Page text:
Foster Farms to Stay Open Despite Salmonella Outbreak

Despite linking a nationwide outbreak of antibiotic-resistant salmonella to Foster Farms, which operates chicken-processing plants, the United States Department of Agriculture (USDA) announced it would not require the plants be closed. According to the agency, the company submitted plans to make immediate changes to their slaughter and processing and plans to implement the new processes immediately.

Inspectors to Verify Changes

The USDA confirmed that inspectors will verify the implementation of the required changes at the three plants linked to the outbreak during this investigation. For the next 90 days, the inspectors say that they will conduct intense samplings to further insure food safety at the plants.

Foster Farms Response

According to Ron Foster, CEO and president of Foster Farms, the decision by the USDA validates efforts to improve processing at the plants that began more than two months ago. Foster Farms has not recalled chicken processed at the three plants implicated in the salmonella outbreak because the USDA has not been able to connect the problem to a specific product or lot. However, Kroger removed Foster Farms products shipped from the three plants, not only from the Kroger supermarkets, but from Food 4 Less stores on the west coast and Smith’s, which are found in New Mexico and Nevada.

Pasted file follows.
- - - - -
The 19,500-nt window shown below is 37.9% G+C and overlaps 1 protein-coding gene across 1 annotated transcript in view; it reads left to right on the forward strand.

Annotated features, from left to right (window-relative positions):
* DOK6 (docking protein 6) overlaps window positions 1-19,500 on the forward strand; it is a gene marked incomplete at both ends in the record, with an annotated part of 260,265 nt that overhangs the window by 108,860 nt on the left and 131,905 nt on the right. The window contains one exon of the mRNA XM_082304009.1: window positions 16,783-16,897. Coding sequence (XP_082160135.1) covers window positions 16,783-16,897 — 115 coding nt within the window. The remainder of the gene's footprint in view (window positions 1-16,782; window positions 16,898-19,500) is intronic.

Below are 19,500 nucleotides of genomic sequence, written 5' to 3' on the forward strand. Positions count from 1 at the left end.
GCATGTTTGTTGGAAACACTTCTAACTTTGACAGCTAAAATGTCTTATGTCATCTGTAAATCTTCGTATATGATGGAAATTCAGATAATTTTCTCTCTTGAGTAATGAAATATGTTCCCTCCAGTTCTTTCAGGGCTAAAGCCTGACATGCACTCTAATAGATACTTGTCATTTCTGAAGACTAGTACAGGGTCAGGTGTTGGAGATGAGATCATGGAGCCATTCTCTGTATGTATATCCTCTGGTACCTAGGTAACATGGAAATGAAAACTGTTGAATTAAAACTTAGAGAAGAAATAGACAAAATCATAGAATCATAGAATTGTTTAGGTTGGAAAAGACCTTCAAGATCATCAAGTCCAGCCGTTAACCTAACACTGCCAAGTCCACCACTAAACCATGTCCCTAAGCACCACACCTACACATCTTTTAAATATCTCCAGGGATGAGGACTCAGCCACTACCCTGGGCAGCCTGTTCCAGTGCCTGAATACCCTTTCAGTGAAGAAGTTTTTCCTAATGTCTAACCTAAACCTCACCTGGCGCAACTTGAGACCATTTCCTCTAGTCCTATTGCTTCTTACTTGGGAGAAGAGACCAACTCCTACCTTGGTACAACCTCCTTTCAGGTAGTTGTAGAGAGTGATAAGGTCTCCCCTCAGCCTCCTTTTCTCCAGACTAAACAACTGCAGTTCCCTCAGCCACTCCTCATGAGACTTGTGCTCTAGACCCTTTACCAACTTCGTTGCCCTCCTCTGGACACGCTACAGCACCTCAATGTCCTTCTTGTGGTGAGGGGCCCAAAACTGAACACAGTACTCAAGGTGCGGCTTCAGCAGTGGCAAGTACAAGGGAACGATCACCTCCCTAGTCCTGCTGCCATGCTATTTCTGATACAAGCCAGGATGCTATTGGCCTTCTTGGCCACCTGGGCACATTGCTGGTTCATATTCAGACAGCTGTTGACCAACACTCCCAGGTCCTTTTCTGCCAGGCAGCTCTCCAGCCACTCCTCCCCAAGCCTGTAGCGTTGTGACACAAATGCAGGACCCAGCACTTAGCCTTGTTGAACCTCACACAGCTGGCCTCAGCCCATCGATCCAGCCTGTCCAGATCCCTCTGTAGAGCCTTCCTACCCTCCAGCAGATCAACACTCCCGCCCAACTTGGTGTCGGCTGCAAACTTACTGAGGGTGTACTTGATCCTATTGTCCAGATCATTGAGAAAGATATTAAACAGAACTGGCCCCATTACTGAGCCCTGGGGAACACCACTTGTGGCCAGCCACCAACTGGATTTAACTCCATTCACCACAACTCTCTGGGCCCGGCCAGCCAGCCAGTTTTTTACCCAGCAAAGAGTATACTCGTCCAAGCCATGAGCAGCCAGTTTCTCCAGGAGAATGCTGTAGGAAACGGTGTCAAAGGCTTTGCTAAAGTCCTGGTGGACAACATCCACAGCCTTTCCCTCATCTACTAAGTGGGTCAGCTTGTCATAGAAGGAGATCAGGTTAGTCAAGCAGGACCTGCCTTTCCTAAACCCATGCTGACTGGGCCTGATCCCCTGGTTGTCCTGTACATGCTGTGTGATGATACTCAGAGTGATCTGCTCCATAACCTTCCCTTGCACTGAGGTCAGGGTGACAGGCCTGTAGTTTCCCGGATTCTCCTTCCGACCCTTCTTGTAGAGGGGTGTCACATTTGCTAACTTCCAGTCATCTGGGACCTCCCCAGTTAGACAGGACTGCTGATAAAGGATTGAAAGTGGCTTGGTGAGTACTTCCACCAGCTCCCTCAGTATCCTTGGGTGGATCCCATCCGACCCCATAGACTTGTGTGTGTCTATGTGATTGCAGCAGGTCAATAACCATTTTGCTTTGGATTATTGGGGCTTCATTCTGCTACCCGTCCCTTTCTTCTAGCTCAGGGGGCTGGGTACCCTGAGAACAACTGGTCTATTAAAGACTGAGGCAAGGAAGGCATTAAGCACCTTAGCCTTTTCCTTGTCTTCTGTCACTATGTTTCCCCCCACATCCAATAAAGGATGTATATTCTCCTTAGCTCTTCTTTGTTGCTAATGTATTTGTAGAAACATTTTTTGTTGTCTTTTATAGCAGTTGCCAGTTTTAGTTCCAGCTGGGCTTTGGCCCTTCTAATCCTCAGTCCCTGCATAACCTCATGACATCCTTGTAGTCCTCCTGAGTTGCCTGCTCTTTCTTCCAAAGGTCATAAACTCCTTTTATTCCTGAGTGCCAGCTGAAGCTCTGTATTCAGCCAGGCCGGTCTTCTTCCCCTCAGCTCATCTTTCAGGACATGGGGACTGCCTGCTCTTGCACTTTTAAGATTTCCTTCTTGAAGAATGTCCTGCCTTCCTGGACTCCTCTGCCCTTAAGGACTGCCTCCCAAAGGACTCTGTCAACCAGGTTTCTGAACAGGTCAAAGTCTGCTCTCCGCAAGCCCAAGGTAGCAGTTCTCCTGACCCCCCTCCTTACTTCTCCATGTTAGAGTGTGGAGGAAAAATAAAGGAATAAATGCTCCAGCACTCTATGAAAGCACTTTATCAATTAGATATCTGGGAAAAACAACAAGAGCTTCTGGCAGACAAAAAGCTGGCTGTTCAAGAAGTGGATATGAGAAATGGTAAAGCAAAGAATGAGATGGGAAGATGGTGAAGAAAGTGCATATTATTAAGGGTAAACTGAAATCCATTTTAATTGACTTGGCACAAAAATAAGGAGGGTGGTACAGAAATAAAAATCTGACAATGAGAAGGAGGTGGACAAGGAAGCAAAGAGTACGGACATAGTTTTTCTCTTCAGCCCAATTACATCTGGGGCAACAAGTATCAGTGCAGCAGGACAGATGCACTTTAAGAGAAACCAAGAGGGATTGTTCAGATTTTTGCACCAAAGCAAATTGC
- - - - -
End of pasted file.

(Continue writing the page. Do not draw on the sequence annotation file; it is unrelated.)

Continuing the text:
Particularly Virulent Strain

Salmonella is present in raw animal protein, but will die if the foods are cooked at 165 degrees. Cross contamination of cooked chicken with raw juices can also spread the bacteria. USDA performance standards allow up to 7.5% of chicken carcasses to test positive for the bacteria. However, the salmonella found in the outbreak is one that is resistant to antibiotics, making it more dangerous than other forms of the bacteria. Of those infected with this strain, 42% were hospitalized, which is a much higher percentage than normal for a salmonella outbreak. 13% suffered from salmonella septicemia, a potentially life-threatening inflammation of the entire body. No deaths have yet been reported from the outbreak. Most of the infected chicken was sold in California, Oregon and Washington, with 77% of the illnesses occurring in California.

Foster Farms is one of the largest poultry processors in the United States. CEO Foster apologized for the outbreak on behalf of his family and the company, stating that the company was working “around the clock” to address the problem.